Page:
The Virginia May Mine (also known as the Horn Mine) had been on my “To Do” list for years. It was never a high priority, but its remoteness called to me. Located in the southern Turtle Mountains of California, it is out in the middle of nowhere and there is not much else around. Still, I knew there was once a mine camp there at an old spring and an ore bin still stood high on the mountain.
Also, there is a story that the mine was discovered and worked by one of the Earp brothers (as in Wyatt Earp). Wyatt Earp did indeed have a small house in nearby Vidal Junction and owned claims in the Whipple Mountains to the east, so it could be true. The mine was worked for a few years sometime around 1900 for high-grade copper. It went idle and then it was worked again sometime in the early 1950s.
Anyway, that was enough of a reason for me to go out there and explore it. Having told you all of this, and now, having been there, I can tell you something else… Don’t bother going.
The mine really isn’t worth hiking to. It’s just not. It has a pleasant view, and it was a good walk out in the desert (although it was really windy when I was there) but there really isn’t any reason to go there; not much is left.
So, having given you fair warning about the site. I’ll tell you how to get there anyway. And if you don’t go, you can enjoy my photos.
Make your way to Vidal Junction, CA, where highways US 95 and CA-62 meet. Head west 8 miles (12.9 km) on CA-62 and turn right onto BLM NS 733 Castle Rock Road, a graded dirt road. Start here.
The road quickly crosses over the Colorado River Aqueduct. Finding the correct path can be tricky here as there are many intersections. Cross over the aqueduct and take the second left. The first left will follow the aqueduct and you don’t want that. The correct road parallels a dike westward. After 1.9 miles (3.1 km) the road will cross over the dike and get rougher; 4WD and high clearance is recommended from here to the trailhead 5.4 miles (8.7 km) farther at the wilderness boundary.
|Hike Distance||6.9 miles (11.1km) Out & Back|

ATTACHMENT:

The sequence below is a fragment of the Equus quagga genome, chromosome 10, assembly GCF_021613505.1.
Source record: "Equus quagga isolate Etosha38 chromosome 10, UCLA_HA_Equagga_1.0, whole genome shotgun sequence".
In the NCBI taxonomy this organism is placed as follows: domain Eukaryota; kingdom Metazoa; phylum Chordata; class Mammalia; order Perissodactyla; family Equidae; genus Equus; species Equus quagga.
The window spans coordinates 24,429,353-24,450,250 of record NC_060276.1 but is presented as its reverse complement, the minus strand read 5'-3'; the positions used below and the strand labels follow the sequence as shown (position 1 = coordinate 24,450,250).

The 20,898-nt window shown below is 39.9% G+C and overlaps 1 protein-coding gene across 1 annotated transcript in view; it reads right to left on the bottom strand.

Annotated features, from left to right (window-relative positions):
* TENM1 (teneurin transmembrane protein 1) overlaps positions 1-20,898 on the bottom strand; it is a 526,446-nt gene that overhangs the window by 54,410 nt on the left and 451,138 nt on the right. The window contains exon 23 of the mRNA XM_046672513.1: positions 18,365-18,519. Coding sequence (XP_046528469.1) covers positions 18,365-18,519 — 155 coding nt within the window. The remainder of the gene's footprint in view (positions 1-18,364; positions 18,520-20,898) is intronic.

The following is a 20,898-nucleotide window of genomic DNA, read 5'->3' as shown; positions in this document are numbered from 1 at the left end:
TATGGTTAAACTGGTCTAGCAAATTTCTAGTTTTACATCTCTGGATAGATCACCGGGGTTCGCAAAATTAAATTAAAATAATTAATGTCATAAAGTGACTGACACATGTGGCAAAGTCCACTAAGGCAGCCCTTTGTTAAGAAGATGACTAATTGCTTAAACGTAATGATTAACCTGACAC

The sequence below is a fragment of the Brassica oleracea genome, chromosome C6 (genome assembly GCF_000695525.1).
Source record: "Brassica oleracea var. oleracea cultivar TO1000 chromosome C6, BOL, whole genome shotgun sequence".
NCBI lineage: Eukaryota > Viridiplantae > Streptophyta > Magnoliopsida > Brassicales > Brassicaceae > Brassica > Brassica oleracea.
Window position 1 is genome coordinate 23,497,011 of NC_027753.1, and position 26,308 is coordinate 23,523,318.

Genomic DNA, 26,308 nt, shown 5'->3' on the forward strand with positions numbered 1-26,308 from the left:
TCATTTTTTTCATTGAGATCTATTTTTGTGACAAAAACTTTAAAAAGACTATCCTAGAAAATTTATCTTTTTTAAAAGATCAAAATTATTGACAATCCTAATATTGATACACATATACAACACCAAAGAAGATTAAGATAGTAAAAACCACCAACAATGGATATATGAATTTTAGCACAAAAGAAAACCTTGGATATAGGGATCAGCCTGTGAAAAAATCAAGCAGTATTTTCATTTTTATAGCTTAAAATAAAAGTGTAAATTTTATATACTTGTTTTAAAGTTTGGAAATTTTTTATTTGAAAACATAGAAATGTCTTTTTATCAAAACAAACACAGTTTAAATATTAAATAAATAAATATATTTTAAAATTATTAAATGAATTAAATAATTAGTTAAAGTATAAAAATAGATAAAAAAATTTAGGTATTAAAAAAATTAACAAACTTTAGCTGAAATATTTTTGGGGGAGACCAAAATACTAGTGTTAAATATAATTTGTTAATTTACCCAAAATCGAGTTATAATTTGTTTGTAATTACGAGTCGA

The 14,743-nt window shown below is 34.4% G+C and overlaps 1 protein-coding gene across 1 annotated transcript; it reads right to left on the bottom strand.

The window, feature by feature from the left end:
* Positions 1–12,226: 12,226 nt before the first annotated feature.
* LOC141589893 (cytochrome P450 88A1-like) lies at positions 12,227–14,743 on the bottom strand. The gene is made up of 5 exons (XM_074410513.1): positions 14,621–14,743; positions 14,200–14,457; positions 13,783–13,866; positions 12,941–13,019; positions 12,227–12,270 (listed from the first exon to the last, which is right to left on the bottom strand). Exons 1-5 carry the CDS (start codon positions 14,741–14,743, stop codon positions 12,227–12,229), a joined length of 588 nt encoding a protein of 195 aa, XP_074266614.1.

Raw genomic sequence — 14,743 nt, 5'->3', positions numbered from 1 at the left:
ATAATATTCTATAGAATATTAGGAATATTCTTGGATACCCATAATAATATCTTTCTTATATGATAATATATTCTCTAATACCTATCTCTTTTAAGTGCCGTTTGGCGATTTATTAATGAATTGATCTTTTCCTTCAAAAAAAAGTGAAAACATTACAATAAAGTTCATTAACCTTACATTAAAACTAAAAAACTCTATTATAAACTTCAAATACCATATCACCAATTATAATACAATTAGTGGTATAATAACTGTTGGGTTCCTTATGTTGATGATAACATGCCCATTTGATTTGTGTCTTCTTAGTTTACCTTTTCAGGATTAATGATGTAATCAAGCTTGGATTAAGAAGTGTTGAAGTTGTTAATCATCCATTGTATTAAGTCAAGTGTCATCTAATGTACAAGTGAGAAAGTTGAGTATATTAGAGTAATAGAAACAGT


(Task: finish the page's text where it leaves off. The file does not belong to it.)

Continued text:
|Elevation Gain, Loss||1420 ft (433m) gain round trip.|
|Hike Time||3.5 hours|
The trail starts at the Turtle Mountain Wilderness boundary. It follows the old mining road up to the mine camp and mines above. If you are pondering driving passed the wilderness boundary; don’t bother. Besides being illegal there are large boulders on the road ahead that block vehicle access. And farther up the road it gets worse with natural rockfalls. A quad couldn’t even make it to the upper mine portal at the ore bin anymore.
Follow the road up the alluvial fan. At about 1.5 miles (2.4 km) in you will come to the cab of an old car. I’m not sure what type it is but it must have seen some adventures.
At 2.2 miles (3.5 km) the old road crosses a big wash. You can see the remains of a gate here and the old road enters a canyon. At 2.6 miles (4.2 km) you will come to the Virginia May mining camp. Only concrete foundations, a water tank, broken glass, and bits of pipe remain of what once must have been a few buildings.
Look for a 1940s Cadillac down in the wash. That must have been a really nice car at one time. One wonders how it got here, or, more exactly, down in the wash.
The mine camp makes for a nice lunch spot. If you really want to press on (Why?), keep hiking up the road. At almost 3 miles (4.7 km) from the trailhead the road forks. Make a left and head up the switchbacks here. You can also go straight ahead. That road goes to a couple of non-descript mine adits and ends. But climb up the switchbacks here. The road gets steeper and worse as you go. It eventually ends at an ore bin, a couple of short mining adits, and that pleasant view.
Congrats if you’ve made it this far. Just don’t say I didn’t warn you.
Last Updated on May 21, 2021 by Guy Starbuck